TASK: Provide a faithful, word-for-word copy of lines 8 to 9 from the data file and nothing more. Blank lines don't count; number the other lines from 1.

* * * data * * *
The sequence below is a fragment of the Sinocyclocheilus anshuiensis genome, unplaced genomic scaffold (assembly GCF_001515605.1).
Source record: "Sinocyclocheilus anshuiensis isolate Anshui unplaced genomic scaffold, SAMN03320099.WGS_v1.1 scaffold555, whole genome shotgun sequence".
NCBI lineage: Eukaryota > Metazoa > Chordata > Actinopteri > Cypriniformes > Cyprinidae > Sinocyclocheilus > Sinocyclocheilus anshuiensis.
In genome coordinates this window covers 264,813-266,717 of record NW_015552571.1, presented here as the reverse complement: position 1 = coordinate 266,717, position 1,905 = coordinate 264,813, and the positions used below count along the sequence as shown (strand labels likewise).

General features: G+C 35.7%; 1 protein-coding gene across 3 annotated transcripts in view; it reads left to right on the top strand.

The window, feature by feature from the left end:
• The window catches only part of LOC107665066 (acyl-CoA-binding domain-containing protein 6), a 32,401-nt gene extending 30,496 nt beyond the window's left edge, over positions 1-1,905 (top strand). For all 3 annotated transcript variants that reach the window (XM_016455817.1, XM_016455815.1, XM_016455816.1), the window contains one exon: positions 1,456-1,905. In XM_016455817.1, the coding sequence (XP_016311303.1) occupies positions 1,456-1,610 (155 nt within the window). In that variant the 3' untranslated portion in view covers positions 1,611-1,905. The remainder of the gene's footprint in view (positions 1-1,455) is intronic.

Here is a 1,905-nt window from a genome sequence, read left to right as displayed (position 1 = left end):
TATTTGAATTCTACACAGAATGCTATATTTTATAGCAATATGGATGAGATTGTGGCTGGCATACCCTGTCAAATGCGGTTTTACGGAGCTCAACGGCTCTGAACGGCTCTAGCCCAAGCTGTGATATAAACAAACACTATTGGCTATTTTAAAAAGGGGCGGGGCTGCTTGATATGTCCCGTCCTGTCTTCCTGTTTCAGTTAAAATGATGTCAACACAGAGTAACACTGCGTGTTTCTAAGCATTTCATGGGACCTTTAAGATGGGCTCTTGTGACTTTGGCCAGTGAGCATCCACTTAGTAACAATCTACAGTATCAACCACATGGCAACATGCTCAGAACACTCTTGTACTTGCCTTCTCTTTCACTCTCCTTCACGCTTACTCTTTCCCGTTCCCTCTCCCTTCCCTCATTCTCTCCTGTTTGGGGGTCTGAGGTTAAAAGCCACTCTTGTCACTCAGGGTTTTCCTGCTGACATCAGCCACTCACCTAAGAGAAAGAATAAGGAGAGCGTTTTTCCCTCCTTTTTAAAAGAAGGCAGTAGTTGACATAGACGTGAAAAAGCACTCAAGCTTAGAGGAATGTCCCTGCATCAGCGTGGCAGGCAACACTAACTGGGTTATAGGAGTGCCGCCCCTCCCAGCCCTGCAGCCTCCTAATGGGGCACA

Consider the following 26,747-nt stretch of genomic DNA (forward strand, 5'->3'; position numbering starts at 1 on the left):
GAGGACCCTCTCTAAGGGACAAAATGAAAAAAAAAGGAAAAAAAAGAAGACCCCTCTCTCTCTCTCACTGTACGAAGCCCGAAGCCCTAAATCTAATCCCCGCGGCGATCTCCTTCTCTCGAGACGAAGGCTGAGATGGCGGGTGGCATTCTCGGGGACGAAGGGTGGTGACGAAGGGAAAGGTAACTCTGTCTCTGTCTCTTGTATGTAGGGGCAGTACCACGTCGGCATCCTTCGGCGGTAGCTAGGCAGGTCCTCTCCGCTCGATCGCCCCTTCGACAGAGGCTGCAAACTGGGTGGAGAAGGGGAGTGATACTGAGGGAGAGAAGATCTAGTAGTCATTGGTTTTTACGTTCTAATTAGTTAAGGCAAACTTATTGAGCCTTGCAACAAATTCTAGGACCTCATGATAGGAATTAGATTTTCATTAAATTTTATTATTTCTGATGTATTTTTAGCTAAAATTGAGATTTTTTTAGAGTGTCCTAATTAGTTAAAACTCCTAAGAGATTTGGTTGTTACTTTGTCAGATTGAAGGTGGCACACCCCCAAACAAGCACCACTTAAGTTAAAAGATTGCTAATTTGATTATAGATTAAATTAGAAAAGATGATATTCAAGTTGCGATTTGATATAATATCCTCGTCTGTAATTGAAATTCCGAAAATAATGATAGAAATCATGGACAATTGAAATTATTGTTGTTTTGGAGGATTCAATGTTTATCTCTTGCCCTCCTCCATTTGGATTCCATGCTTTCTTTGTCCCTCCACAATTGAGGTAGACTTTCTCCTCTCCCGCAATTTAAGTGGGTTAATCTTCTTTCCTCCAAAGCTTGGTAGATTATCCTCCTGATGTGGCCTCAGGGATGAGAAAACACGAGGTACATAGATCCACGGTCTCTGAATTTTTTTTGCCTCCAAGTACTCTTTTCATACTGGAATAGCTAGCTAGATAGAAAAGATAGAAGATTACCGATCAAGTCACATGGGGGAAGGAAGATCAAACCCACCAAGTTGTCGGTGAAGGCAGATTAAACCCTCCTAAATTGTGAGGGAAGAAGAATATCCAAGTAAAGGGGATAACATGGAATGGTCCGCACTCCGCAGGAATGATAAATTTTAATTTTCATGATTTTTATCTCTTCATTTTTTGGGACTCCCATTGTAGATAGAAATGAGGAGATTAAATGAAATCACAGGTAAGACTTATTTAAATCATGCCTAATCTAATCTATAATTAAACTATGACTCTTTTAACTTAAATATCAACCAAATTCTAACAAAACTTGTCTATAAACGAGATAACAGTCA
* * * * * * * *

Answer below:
Here is a 1,905-nt window from a genome sequence, read left to right as displayed (position 1 = left end):
TATTTGAATTCTACACAGAATGCTATATTTTATAGCAATATGGATGAGATTGTGGCTGGCATACCCTGTCAAATGCGGTTTTACGGAGCTCAACGGCTCTGAACGGCTCTAGCCCAAGCTGTGATATAAACAAACACTATTGGCTATTTTAAAAAGGGGCGGGGCTGCTTGATATGTCCCGTCCTGTCTTCCTGTTTCAGTTAAAATGATGTCAACACAGAGTAACACTGCGTGTTTCTAAGCATTTCATGGGACCTTTAAGATGGGCTCTTGTGACTTTGGCCAGTGAGCATCCACTTAGTAACAATCTACAGTATCAACCACATGGCAACATGCTCAGAACACTCTTGTACTTGCCTTCTCTTTCACTCTCCTTCACGCTTACTCTTTCCCGTTCCCTCTCCCTTCCCTCATTCTCTCCTGTTTGGGGGTCTGAGGTTAAAAGCCACTCTTGTCACTCAGGGTTTTCCTGCTGACATCAGCCACTCACCTAAGAGAAAGAATAAGGAGAGCGTTTTTCCCTCCTTTTTAAAAGAAGGCAGTAGTTGACATAGACGTGAAAAAGCACTCAAGCTTAGAGGAATGTCCCTGCATCAGCGTGGCAGGCAACACTAACTGGGTTATAGGAGTGCCGCCCCTCCCAGCCCTGCAGCCTCCTAATGGGGCACA